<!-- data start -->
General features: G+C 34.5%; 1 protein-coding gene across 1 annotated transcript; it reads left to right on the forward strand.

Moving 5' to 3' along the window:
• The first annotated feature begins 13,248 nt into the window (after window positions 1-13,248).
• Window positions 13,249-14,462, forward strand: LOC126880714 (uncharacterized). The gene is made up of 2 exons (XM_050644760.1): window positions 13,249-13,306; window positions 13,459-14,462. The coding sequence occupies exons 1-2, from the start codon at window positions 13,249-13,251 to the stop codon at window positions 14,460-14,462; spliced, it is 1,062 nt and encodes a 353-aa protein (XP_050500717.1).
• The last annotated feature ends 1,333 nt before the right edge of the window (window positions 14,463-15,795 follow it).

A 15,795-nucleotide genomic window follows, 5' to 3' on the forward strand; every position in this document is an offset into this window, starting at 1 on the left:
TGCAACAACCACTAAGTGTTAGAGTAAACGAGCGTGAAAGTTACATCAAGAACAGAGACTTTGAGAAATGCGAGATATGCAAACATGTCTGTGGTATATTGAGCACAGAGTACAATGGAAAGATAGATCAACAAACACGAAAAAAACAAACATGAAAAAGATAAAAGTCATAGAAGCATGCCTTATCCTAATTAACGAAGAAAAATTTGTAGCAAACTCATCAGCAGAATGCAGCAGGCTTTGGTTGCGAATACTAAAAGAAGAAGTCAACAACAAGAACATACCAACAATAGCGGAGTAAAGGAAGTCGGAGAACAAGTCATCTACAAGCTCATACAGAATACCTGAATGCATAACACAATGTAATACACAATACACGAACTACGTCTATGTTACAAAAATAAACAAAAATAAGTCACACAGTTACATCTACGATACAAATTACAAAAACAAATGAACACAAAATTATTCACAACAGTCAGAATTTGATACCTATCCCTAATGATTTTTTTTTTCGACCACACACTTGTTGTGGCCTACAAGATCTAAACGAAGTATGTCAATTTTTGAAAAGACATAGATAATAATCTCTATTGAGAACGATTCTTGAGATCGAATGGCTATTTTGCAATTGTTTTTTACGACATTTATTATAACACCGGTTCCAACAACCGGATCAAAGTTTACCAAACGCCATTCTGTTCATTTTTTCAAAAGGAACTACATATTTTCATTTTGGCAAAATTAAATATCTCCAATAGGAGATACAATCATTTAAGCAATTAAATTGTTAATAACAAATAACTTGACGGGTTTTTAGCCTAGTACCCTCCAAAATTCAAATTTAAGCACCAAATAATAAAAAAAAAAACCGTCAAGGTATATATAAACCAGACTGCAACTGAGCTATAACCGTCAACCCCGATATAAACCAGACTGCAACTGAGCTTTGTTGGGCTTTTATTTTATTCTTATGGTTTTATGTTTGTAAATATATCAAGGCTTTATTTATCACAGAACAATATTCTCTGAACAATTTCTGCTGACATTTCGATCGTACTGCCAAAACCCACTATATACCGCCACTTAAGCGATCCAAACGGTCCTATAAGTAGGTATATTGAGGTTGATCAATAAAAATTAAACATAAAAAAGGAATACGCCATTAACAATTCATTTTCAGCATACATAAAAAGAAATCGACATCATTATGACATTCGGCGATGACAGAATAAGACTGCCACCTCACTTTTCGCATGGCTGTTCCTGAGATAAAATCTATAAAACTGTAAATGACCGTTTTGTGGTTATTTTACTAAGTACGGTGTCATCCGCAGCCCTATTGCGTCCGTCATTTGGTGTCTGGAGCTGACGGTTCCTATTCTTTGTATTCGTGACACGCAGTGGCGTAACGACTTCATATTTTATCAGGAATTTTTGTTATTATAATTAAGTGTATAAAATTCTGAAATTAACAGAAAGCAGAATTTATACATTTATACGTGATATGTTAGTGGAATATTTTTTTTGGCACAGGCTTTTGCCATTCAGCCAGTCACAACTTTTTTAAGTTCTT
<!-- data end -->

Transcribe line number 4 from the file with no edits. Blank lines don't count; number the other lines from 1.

• Window positions 13,249-14,462, forward strand: LOC126880714 (uncharacterized). The gene is made up of 2 exons (XM_050644760.1): window positions 13,249-13,306; window positions 13,459-14,462. The coding sequence occupies exons 1-2, from the start codon at window positions 13,249-13,251 to the stop codon at window positions 14,460-14,462; spliced, it is 1,062 nt and encodes a 353-aa protein (XP_050500717.1).